A container garden contest and silent auction is a unique and fun fundraiser that can produce big results; I coordinated this event in my workplace at a government agency and it was an incredible hit.
A lot of people — both men and women — enjoy gardening.
And even more people don’t have green thumbs but love to buy attractive planters for their porch and yard.
That’s what makes this event a winner.
What is a container garden contest and silent auction
To raise money and draw both gardeners and buyers to participate, hold a container gardening contest and display the entries for up to a week in a prominent spot where everyone can admire them.
Print silent auction forms and place them next to each of the entries and let the bidding begin!
The gardeners who donate container gardens and get the highest bids win the contest and get a prize.
And people who place the highest bids on entries get to take home some beautiful flowers.
How to promote the event
1 — First, pick a catchy name.
My event was the Thriller, Filler, Spiller Container Gardening Contest.
We picked that name because the most beautiful container gardens incorporate tall, dramatic plants (thrillers), shorter plants surrounding the thrillers (fillers) to fill the arrangement out and plants that cascade over the side of the container (spillers) — and the concept is known as thrillers, fillers and spillers.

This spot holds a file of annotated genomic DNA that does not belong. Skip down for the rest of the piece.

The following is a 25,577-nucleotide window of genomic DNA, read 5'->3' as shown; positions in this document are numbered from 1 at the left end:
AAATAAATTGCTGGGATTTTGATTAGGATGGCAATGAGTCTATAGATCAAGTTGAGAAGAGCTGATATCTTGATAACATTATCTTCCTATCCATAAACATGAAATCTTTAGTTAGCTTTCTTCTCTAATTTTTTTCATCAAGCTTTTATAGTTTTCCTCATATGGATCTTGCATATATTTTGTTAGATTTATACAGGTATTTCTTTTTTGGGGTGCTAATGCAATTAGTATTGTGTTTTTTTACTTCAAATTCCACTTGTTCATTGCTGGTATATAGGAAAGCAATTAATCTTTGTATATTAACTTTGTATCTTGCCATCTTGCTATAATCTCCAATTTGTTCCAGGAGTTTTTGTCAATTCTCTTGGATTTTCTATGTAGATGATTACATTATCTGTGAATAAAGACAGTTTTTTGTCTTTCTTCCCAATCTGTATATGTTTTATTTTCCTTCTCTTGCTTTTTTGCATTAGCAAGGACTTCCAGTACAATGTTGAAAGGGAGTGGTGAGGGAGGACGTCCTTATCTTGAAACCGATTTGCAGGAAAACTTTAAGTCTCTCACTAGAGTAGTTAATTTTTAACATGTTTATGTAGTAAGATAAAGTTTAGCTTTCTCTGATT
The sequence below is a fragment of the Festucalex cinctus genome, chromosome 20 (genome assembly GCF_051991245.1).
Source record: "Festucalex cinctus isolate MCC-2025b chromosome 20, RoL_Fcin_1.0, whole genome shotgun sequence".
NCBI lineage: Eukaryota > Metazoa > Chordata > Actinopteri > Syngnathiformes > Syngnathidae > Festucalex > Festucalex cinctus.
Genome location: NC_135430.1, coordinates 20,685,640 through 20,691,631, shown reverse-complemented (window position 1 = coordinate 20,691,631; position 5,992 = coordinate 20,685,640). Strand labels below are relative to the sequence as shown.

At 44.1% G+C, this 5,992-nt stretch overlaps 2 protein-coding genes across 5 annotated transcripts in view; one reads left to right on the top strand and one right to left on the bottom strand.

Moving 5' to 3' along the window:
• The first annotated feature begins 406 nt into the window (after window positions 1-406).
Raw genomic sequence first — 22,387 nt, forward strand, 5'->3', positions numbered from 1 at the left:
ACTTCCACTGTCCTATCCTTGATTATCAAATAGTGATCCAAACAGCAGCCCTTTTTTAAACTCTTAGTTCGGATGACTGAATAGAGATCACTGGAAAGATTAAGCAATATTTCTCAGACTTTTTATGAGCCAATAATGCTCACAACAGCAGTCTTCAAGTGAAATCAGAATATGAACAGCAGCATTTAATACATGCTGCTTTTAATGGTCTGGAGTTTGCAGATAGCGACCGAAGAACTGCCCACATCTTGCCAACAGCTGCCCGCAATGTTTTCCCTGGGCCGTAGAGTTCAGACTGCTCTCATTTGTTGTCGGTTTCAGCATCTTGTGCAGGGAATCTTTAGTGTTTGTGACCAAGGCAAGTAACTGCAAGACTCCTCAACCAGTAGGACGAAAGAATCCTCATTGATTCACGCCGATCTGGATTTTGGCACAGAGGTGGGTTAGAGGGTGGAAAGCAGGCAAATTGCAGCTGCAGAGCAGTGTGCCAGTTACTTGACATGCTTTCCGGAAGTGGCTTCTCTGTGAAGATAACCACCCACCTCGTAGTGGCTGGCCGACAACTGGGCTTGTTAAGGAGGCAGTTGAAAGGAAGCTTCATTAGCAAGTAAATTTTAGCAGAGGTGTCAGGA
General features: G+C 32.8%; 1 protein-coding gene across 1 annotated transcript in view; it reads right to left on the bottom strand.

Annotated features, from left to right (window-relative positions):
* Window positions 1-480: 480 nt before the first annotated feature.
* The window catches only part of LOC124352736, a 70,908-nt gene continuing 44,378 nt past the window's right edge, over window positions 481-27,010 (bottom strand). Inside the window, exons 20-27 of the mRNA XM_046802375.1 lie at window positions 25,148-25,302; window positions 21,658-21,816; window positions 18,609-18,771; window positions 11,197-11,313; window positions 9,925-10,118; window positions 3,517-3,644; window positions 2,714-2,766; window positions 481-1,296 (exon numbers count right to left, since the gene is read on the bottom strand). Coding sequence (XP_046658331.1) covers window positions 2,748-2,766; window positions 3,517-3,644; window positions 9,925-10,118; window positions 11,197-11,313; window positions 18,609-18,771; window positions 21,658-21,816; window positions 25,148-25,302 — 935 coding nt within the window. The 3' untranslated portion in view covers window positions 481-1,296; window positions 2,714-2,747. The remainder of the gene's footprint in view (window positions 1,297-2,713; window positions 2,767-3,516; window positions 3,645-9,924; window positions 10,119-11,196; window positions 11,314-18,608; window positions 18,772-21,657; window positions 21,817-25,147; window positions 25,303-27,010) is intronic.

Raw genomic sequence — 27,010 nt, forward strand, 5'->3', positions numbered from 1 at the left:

Gardens can be made with bright, contrasting colors (lime green and dark purple, for example), monochromatic shades of a single color, or a variety of colors. The choice of color and type of plants to include is up to the garden creators.
2 –Hold the event during a growing season (spring to early summer is good in North America).
3 — Announce the event via colorful flyers, posters and other media, including a graphic with a container garden and arrows pointing out examples of thrillers, fillers and spillers, so everyone understands the concept. Also include the URL of a website that shows a wide variety of container gardens, to give people ideas for entries; just Google “container gardens” or “thriller, filler, spiller.”
4 — Contact people you know are interested in gardening and ask them to donate one or more plants. They’re likely to do it, and the worst that can happen is they say no!
5 — Make a few creative container gardens yourself to insure there are an adequate number of entries. (I scoured Pinterest for ideas and bought flowers at the local nursery to fill a toy plastic dump truck, a wooden “treasure chest” and a stuffed football purchased from the local Goodwill; they were different from entries in standard pots and turned out to be popular.)
6– Set an entry deadline and announce the contest well in advance of that date so gardeners have time to gather and/or grow plants to the size required.
7– Take professional-looking photos of each entry, assigning a number to each, and publicize them for maximum exposure. Place containers on colorful placemats or dish towels to make the flower colors pop.8 — Do not indicate who donated each entry, so auction bids are based on the container gardens themselves, not the popularity of the person who created it. Alert individual donors that they’re responsible for watering and caring for their donations during the display period (don’t want any plants to die!)